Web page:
p. 41 p. 42 p. 44 p. 45

If you were to ask any city-planner inside or outside the United States to name the most significant “New Towns” built in this country since World War II, the answer would be Reston, Virginia, and Columbia, Maryland, and those answers would be wrong: Reston is a genteel country club located half-way between Washington, DC, and nowhere in particular, and Columbia is a neat sort of suburb, about halfway between Washington and Baltimore, and it may-with lots of luck, which I certainly wish it-grow up to be another Evanston or Stamford around the year 2000. Neither one of these is “New” -the first is an economy-sized Royal Crescent, Bath, England; the second is upper-midcult Levittown. And neither place is a “Town.”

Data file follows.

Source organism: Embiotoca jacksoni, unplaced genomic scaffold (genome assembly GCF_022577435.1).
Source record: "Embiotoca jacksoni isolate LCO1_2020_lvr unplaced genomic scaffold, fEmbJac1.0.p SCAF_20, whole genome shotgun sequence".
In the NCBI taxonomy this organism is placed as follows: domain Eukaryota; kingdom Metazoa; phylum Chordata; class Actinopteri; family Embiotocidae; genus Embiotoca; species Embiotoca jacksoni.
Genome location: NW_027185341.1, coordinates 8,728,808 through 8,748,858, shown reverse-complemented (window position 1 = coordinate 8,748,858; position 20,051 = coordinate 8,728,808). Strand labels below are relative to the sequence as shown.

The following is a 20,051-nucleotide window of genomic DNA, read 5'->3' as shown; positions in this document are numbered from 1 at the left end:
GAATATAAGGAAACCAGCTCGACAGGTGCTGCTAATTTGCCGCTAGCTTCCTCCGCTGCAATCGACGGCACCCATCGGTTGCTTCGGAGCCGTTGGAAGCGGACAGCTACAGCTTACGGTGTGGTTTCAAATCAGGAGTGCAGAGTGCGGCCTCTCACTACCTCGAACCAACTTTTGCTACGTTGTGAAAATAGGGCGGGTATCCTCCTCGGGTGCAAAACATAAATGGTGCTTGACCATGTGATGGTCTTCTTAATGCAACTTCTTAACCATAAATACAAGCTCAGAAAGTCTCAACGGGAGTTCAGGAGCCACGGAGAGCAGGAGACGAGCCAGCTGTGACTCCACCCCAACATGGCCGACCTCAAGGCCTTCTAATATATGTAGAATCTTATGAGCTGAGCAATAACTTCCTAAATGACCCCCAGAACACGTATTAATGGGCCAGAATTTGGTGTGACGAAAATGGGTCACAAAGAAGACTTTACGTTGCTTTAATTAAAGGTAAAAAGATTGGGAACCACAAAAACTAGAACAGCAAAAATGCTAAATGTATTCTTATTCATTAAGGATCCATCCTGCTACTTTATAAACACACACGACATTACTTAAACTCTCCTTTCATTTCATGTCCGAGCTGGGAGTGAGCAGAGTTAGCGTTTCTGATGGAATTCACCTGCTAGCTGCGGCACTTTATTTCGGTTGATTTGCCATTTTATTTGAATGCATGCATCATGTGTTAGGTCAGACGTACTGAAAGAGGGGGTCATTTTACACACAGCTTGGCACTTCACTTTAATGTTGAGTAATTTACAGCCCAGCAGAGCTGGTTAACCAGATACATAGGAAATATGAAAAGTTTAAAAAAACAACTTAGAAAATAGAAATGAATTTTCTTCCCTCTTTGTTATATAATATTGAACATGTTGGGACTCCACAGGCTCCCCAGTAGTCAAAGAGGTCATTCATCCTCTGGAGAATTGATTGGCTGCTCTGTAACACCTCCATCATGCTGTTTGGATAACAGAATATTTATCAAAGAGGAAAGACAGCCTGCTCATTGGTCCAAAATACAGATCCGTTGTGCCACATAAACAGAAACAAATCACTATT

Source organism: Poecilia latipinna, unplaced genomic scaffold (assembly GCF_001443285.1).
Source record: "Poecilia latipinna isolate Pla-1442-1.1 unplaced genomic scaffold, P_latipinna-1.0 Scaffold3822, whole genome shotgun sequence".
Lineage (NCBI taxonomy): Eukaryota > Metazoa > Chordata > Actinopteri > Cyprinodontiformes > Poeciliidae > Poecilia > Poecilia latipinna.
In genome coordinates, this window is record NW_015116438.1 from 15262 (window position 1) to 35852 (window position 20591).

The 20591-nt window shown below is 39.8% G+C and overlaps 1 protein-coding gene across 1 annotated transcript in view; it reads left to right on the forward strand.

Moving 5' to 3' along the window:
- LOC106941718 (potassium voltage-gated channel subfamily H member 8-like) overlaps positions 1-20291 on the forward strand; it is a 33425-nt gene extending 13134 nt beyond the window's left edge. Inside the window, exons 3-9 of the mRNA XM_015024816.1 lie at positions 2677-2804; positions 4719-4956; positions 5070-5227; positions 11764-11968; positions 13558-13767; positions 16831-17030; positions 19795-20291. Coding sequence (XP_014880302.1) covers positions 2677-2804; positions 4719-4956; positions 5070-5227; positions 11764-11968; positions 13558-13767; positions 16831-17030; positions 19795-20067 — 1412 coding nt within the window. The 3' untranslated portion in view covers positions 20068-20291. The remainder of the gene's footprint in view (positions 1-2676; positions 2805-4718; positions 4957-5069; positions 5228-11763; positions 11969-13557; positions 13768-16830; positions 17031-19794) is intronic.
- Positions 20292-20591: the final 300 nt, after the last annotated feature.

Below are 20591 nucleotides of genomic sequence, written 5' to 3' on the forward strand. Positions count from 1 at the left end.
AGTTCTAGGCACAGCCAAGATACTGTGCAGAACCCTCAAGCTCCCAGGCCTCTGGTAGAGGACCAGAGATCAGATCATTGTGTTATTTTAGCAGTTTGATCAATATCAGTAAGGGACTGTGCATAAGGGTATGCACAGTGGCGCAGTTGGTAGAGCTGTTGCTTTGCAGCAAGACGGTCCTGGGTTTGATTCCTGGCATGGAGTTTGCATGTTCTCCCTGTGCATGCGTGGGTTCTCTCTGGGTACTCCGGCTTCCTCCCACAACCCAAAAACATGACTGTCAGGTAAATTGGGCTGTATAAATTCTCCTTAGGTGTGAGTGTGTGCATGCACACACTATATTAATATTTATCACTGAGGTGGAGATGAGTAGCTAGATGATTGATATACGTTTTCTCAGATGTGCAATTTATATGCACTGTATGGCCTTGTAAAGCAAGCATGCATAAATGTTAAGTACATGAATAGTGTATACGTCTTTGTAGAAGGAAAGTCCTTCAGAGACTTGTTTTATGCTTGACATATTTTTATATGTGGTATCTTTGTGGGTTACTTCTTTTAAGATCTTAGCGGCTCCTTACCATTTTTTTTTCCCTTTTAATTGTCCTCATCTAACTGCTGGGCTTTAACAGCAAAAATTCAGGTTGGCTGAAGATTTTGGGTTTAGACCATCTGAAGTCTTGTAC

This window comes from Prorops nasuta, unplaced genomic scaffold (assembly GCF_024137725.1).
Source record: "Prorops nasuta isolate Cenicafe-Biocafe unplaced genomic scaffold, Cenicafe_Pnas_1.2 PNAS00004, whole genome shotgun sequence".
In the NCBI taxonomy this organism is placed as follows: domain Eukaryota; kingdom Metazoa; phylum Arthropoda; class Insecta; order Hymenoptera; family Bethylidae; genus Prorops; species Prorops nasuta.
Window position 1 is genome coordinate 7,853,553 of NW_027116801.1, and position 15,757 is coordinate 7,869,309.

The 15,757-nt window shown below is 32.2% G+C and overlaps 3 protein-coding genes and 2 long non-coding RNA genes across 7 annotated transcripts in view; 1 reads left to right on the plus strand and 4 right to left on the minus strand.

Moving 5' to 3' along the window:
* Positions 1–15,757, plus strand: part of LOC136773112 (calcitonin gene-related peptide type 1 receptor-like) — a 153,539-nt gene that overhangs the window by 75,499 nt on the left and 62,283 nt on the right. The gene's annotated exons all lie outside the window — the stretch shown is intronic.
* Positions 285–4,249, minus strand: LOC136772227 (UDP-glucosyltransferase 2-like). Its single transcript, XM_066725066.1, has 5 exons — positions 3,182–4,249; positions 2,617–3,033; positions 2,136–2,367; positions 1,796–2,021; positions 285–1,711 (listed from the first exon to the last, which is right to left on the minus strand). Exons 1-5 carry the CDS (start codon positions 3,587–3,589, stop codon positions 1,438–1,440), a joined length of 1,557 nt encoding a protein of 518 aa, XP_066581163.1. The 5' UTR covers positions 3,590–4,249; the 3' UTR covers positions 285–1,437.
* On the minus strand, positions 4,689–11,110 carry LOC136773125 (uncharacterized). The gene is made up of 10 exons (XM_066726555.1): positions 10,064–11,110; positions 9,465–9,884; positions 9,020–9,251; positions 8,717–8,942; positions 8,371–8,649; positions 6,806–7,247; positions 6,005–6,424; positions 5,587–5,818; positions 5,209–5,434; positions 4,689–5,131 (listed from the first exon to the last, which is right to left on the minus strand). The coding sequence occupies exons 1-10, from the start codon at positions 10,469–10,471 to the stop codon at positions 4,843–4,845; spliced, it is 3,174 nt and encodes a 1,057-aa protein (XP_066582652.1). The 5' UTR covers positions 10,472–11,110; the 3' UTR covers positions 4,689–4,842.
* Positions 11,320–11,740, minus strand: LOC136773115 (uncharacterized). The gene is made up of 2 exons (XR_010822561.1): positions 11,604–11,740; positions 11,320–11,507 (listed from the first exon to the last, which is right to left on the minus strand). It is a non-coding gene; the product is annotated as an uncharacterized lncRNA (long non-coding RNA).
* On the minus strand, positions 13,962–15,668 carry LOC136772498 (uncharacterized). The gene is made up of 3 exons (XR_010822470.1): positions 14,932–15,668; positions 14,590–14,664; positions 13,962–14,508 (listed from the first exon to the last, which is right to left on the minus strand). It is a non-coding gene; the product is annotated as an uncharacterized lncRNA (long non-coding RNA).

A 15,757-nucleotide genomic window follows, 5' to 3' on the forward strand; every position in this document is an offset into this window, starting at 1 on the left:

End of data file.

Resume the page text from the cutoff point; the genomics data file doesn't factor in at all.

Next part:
The truth of the matter is that the only New Towns of any significance built in this country since World War II are Disneyland, in Anaheim, California, and Disney World, in Orlando, Florida. Both are “New,” both are “Towns,” and both are staggeringly successful. […]